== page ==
Stack Overflow is a community of 4.7 million programmers, just like you, helping each other.

Join them; it only takes a minute:

Sign up
Join the Stack Overflow community to:
  1. Ask programming questions
  2. Answer and help your peers
  3. Get recognized for your expertise

I'm working on a system that currently has a fairly complicated function that returns a DataTable, which it then binds to a GUI control on a ASP.NET WebForm.

My problem is that I need to filter the data returned - some of the data that is being returned should not be displayed to the user.

I'm aware of DataTable.select(), but that's not really what I need. First, it returns an array of DataRows, and I need a DataTable, so I can databind it to the GUI control. But more importantly, the filtering I need to do isn't something that can be easily put into a simple expression. I have an array of the elements which I do not want displayed, and I need to compare each element from the DataTable against that array.

What I could do, of course, is to create a new DataTable, reading everything out of the original, adding to the new what is appropriate, then databinding the new to the GUI control. But that just seems wrong, somehow. In this case, the number of elements in the original DataTable aren't likely to be enough that copying them all in memory is going to cause too much trouble, but I'm wondering if there is another way.

Does the .NET DataTable have functionality that would allow me to filter via a callback function?

share|improve this question
up vote 1 down vote accepted

What about binding the GUI Control To a List of DataRows which satisfies your condition? something like this:

var lst = new List<DataRow>();
foreach(DataRow dr in dt.Rows) {
  if (SatisfiesCondition(dr)) lst.Add(dr);
}

// in Linq dialect
var lst = dt.AsEnumerable().Where(SatisfiesCondition).ToList();

// here: bind control to list

Doing it this way, the datarows won't be copied, but the list will keep the references to the rows you need.

share|improve this answer
    
In the above, your SatisfiesCondition is an arbitrary function that takes a row and returns a bool? – Jeff Dege Dec 24 '10 at 6:18
    
Yes. In the question you didn't state what is that condition, this way you can abstract the logic for deciding whether a row is eligible – Jhonny D. Cano -Leftware- Dec 24 '10 at 14:08
    
You're building a List that contains references to rows in the dataset - which means the rows needn't be copied, they're simply pointed to. But all of the rows do need to be instantiated, and if there many of them, that may be a problem. AIUI, a DataTable needn't actually contain the data, it simply has a mechanism to enumerate them, perhaps retrieving them as necessary from the database. My ideal solution would filter as the rows were enumerated, rather than building a static set. But for the problem at hand, I don't really need that, so what you have will work. – Jeff Dege Dec 24 '10 at 14:46
    
Then don't work on a DataSet/DataTable/DataRow model, because all these objects are intended for disconnected use in the ADO.Net Model, you should then use some kind of DataReader loading mechanism. – Jhonny D. Cano -Leftware- Dec 24 '10 at 16:44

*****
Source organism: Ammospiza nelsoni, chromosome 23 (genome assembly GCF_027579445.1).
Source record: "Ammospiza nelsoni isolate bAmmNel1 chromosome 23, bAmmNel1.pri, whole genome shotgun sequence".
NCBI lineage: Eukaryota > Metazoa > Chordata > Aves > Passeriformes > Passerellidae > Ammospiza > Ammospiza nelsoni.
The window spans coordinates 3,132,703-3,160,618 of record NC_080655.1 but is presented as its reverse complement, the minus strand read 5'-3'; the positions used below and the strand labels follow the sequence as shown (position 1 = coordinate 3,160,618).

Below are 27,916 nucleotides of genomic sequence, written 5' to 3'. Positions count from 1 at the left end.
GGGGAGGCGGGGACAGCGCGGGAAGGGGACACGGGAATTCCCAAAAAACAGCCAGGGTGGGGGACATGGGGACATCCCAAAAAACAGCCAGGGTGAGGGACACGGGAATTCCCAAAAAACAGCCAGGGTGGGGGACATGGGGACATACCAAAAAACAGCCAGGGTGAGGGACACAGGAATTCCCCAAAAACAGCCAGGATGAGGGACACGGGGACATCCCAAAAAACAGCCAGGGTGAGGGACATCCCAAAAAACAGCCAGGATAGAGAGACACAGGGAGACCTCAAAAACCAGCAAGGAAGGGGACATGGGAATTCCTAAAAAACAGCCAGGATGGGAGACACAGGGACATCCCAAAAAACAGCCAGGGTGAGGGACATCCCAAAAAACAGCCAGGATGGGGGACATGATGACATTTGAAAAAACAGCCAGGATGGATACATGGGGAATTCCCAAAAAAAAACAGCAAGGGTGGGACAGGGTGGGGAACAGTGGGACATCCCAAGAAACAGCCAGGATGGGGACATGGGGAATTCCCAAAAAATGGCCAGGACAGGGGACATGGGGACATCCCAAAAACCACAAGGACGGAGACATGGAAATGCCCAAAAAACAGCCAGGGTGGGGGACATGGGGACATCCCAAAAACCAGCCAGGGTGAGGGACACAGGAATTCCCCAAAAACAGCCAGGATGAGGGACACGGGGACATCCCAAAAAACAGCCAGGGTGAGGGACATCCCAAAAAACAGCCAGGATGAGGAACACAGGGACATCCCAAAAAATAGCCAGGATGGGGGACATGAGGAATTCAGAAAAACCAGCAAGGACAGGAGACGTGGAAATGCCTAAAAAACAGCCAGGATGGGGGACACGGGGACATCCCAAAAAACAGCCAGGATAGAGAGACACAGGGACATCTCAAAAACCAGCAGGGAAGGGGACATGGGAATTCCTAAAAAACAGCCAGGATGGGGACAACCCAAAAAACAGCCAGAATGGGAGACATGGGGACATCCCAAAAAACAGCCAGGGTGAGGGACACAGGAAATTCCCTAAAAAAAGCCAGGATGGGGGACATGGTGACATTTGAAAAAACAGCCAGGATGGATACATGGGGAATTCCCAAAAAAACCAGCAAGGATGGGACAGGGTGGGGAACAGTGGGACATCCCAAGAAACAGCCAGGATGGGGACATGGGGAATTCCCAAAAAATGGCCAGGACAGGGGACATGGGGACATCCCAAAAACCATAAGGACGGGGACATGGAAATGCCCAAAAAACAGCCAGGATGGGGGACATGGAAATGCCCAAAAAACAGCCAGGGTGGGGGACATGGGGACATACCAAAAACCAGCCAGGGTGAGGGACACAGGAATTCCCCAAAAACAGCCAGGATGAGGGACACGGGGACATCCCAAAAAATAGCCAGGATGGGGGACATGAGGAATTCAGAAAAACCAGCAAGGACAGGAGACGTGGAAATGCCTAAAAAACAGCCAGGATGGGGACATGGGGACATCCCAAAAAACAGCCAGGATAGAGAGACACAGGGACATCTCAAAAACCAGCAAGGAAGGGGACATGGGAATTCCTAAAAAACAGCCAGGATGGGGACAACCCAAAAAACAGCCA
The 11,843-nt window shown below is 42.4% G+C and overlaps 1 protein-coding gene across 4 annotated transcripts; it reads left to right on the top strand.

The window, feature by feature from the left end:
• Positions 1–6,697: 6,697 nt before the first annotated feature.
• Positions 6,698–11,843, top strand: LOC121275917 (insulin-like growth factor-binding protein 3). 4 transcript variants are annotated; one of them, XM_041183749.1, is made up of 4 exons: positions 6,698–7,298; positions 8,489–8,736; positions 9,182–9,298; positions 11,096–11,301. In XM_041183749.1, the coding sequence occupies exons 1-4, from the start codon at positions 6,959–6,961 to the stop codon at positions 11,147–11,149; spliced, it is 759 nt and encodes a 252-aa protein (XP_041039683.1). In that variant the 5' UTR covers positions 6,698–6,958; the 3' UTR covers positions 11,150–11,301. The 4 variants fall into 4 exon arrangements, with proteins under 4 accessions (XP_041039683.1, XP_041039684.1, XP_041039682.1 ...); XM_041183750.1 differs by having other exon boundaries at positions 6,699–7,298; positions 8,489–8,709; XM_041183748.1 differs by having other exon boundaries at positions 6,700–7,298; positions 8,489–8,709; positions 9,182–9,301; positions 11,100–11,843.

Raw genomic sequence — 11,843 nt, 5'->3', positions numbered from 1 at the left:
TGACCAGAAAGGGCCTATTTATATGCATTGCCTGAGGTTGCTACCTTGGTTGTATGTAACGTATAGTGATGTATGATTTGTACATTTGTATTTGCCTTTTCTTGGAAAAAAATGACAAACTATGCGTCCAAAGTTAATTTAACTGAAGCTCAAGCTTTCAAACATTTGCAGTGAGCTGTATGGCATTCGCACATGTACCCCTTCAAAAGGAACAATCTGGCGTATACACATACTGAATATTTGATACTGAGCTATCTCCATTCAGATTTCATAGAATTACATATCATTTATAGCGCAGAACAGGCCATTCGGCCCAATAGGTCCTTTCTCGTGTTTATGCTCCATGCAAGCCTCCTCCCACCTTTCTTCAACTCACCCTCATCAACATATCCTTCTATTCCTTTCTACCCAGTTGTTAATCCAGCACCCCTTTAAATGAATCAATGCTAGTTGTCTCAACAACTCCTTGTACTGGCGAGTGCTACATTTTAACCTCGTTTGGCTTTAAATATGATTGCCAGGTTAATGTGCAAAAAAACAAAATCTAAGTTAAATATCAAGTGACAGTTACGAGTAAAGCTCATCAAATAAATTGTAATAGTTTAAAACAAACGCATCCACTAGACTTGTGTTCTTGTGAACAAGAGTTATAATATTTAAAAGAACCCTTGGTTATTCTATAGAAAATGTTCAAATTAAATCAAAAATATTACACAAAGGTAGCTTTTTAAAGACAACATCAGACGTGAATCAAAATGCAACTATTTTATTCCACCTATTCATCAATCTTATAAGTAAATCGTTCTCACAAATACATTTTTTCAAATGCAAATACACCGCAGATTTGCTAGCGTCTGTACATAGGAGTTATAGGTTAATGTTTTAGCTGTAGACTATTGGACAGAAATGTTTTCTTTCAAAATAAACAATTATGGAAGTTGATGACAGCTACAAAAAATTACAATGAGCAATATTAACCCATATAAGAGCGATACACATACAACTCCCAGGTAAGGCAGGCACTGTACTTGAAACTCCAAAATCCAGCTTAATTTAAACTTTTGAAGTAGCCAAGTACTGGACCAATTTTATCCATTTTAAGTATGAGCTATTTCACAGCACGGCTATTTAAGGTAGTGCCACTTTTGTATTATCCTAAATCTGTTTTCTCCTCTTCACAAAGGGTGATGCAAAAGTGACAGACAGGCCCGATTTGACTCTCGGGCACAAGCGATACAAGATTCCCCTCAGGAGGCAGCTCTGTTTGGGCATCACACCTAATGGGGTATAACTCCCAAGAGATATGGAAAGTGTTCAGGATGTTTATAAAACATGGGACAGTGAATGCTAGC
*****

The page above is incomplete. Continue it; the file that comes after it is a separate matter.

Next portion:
Use the DataView.ToTable method:

DataTable sourceTable = ...
string filter = ...
string sort = ...
DataView view = new DataView(sourceTable, filter, sort, DataViewRowState.CurrentRows);
DataTable newTable = view.ToTable();

If you can't put your filtering logic in a filter expression, you can resort to Linq to DataSet:

var query = from row in sourceTable.AsEnumerable()
            where row.Field<int>("foo") > 42
            && row.Field<string>("bar") == "hello"
            && ...
            select r;

var newTable = query.AsDataView().ToTable();

Or, if you already have a method that implements the filtering:

bool FilterRow(DataRow row)
{
    ...
}

...

var newTable = sourceTable.AsEnumerable().Where(FilterRow).AsDataView().ToTable();
share|improve this answer

I don't know what you mean with a callback function.

Probably others will recommend LINQ for this. But because i'm still using 3.5 Framework, i'm not familiar with it.

How many rows does your Datatable have? It might be sufficient to use Datatable.Select:

Private Function SelectIntoDataTable(ByVal selectFilter As String, ByVal sourceDataTable As DataTable) As DataTable
    Dim newDataTable As DataTable = sourceDataTable.Clone
    Dim dataRows As DataRow() = sourceDataTable.Select(selectFilter)
    Dim typeDataRow As DataRow

    For Each typeDataRow In dataRows
        newDataTable.ImportRow(typeDataRow)
    Next
    Return newDataTable
End Function

You can also use a Dataview as source of your second control with using its RowFilter property:

DataView dv = new DataView( sourceDataTable );
dv.RowFilter = selectFilter 
GridView1.DataSource = dv

You can also use the IN and NOT IN Syntax to filter by a list/array of items for Select and RowFilter, for example:

dv.RowFilter = "SomeID NOT IN(1,2,3)"
share|improve this answer
    
A callback function is a function that is called for each input row to determine whether it will be included in the output dataset. – Jeff Dege Dec 24 '10 at 6:16

Your Answer

 
discard

By posting your answer, you agree to the privacy policy and terms of service.

Not the answer you're looking for? Browse other questions tagged or ask your own question.